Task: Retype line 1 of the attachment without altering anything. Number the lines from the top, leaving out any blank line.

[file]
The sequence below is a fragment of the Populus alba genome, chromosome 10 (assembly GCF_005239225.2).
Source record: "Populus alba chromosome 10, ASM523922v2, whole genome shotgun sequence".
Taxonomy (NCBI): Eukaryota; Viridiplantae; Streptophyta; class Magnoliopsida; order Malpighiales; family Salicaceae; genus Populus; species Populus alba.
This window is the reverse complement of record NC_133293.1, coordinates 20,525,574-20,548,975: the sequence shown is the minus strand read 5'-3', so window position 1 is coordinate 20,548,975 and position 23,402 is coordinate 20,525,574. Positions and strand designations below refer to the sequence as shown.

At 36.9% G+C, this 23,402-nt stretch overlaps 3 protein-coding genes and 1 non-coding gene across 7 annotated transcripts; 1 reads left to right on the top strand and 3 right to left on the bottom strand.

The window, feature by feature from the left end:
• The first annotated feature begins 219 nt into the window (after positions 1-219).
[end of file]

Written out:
The sequence below is a fragment of the Populus alba genome, chromosome 10 (assembly GCF_005239225.2).